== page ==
Date
19 October 2018
The Vatican is facing questions over a deal with Beijing on the nomination of bishops, with critics saying the accord represents a sellout to the Communist authorities. Photo: Reuters
The Vatican is facing questions over a deal with Beijing on the nomination of bishops, with critics saying the accord represents a sellout to the Communist authorities. Photo: Reuters

Beijing-Vatican accord: A grim future for the Church in China

Though not a churchgoer, I have over the years maintained a lively interest in religion, particularly Christianity, no doubt because of a Catholic education from kindergarten through university. I stopped going to church entirely a quarter century ago after I was told by a priest during confession that I was going to hell because I was divorced and had remarried.

Now, coming to the latest news of an accord between the Vatican and China on the nomination of bishops, the move, although anticipated, still came as bit of a shock. The “provisional” agreement was the first signed between China, with one of the world’s oldest civilizations, and the Catholic Church, whose roots go back thousands of years. Each claims the adherence of well over a billion people.

The agreement’s contents were not released but the media was briefed. The Vatican is allowing a communist government to pick its bishops, presumably with a papal veto. China, for the first time, is acknowledging that Rome has a role in the nomination of bishops.

The agreement culminated years of discussion involving several pontiffs. Competition between China and the Vatican on the naming of bishops in previous years saw China not recognizing – and sometimes incarcerating – those appointed by Rome, and the Vatican excommunicating those appointed by Beijing.

It spells the end of the underground church, which has been loyal to Rome for almost 70 years. Their members account for roughly half the Catholics in China, estimated at 12 million. The others are tended by the communist-controlled Chinese Catholic Patriotic Association.

The Vatican says that it is uniting a divided community of Catholics. But to many, including retired Cardinal Joseph Zen in Hong Kong, it looks like the Vatican is abandoning those who had been loyal while favoring those who accommodated themselves to the Communist party. Certain bishops loyal to Rome are being asked to step aside to make way for communist-approved bishops.

Meanwhile, what is going on within China behind the scenes suggests a bleak future for the church. General Secretary Xi Jinping is insisting that Christianity be Sinicized within five years.

Last year, at the epoch-making 19th Party Congress, Xi pledged “to uphold the principle that religions in China must be Chinese in orientation and provide active guidance to religions so that they can adapt themselves to socialist society.”

All religions are under pressure, with Uighurs and other Muslims being the most persecuted, followed by Tibetan Buddhists. Chinese Buddhism, Xi told UNESCO in 2004, went through an extended period of integrated development with Confucianism and Daoism and finally became “Buddhism with Chinese characteristics.”

In February, new regulations went into effect making it illegal to worship in private houses. Minors are not allowed in churches.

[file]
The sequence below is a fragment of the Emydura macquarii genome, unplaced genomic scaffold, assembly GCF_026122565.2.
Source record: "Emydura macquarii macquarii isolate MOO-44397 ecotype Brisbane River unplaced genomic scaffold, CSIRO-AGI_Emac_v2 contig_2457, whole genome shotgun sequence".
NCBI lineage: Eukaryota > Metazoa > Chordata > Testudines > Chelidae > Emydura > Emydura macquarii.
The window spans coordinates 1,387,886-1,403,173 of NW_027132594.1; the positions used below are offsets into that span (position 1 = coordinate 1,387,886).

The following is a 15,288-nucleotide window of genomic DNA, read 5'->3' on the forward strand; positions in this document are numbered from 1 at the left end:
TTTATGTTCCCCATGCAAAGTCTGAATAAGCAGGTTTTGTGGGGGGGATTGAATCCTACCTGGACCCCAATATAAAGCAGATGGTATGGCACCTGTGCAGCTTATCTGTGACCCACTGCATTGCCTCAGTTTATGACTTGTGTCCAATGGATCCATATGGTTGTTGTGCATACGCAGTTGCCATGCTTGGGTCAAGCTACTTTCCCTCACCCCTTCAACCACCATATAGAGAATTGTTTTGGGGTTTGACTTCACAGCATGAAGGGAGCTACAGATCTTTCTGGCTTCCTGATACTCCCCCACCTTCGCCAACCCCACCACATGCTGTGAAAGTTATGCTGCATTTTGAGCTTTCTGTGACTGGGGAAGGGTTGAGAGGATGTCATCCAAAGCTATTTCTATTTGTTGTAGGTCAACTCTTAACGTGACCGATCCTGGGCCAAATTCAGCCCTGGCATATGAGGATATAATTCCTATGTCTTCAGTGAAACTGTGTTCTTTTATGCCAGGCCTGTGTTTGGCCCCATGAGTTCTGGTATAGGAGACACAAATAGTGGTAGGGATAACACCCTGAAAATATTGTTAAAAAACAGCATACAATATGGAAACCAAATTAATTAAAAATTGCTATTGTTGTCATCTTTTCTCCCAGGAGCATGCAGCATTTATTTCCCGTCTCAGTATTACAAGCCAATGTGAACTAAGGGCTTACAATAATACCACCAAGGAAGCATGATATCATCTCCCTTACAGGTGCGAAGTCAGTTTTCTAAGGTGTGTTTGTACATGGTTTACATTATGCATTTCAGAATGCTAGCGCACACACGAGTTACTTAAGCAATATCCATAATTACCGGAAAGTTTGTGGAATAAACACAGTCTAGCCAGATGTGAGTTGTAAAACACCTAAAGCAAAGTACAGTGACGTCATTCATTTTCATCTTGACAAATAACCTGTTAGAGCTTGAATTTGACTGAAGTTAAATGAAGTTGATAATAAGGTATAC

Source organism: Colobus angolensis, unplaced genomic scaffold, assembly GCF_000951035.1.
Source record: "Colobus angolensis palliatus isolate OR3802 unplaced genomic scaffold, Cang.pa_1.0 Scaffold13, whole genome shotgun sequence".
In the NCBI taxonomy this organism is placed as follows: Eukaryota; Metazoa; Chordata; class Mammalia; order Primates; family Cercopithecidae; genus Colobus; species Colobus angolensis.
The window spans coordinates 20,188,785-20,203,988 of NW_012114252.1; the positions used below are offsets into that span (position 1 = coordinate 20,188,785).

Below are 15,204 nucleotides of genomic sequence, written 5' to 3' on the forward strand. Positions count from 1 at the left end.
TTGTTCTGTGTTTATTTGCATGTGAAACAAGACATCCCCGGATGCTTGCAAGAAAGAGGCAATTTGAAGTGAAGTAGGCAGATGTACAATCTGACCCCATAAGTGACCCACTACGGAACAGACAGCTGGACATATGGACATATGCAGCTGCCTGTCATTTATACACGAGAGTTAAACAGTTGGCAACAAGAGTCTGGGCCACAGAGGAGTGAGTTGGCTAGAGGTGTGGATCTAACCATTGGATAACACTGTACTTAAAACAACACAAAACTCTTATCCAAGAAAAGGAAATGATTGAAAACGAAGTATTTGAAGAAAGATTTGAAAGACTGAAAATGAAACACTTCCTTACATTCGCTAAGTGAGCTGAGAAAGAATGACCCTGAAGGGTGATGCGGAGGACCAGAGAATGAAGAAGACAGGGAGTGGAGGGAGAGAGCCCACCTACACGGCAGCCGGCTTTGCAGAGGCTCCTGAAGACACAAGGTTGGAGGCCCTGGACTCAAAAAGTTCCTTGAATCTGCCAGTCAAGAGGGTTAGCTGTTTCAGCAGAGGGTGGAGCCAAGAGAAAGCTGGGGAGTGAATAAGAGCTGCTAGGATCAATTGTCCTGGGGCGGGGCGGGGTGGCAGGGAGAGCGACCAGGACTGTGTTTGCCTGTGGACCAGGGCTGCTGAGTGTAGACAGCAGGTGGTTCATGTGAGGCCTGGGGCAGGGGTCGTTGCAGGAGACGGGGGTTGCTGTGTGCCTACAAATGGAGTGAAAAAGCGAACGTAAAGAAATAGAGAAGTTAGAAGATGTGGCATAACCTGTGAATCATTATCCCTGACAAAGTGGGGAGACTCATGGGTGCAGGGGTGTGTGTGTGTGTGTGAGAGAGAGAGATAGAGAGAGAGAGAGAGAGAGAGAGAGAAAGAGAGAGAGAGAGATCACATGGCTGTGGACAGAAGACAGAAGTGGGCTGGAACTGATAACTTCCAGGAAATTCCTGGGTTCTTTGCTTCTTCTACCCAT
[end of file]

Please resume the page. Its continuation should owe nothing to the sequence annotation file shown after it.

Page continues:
Significantly, Xi isn’t calling on churches to integrate with Chinese culture, but rather with socialist society. The churches are already Chinese; they just aren’t socialist enough. The party wants tighter control of them.

Both Catholics and Protestants have responded to Xi’s call for Sinicization.

The Catholic Patriotic Association disclosed its five-year plan in June. The document says: “To love the motherland and obey the state regime is a responsibility and obligation for each Christian. Core political requirements are acceptance of the leadership of the Communist Party of China, supporting the socialist system and safeguarding constitutional and legal authorities.”

It went on: “The Church will guide clerics and ordinary Catholics to actively practice core values of socialism, love the motherland passionately, support the leadership of the Communist Party, obey the law and serve society.” There was nothing about its Christian mission.

Two Protestant national committees, too, have released a five-year plan to Sinicize themselves.

It is important, the Protestants say, to “embrace and support the leadership of the Chinese Communist Party. Be guided by the core values of socialism and endorse the systems, ways, theories and culture of our country’s development. Based on Biblical teachings, stick to the fundamental beliefs and core teachings.”

Of course, Marxism is also foreign. But since the time of Deng Xiaoping, the party has been careful to say that what it practices is “socialism with Chinese characteristics.”

In all likelihood, what the party hopes is that Chinese churches will transform themselves not by becoming more Chinese but by becoming more socialistic. All Christians in China, bishops and laity, are already Chinese. The liturgy is thoroughly Chinese. The only thing is that they have not yet become communists. But the call for Sinicization has already seen both Catholics and Protestants hail the leadership of the Communist Party. Still, I assume, Xi will continue the big squeeze.

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RC

Frank Ching opened The Wall Street Journal’s Bureau in China in 1979. He is now a Hong Kong-based writer on Chinese affairs.

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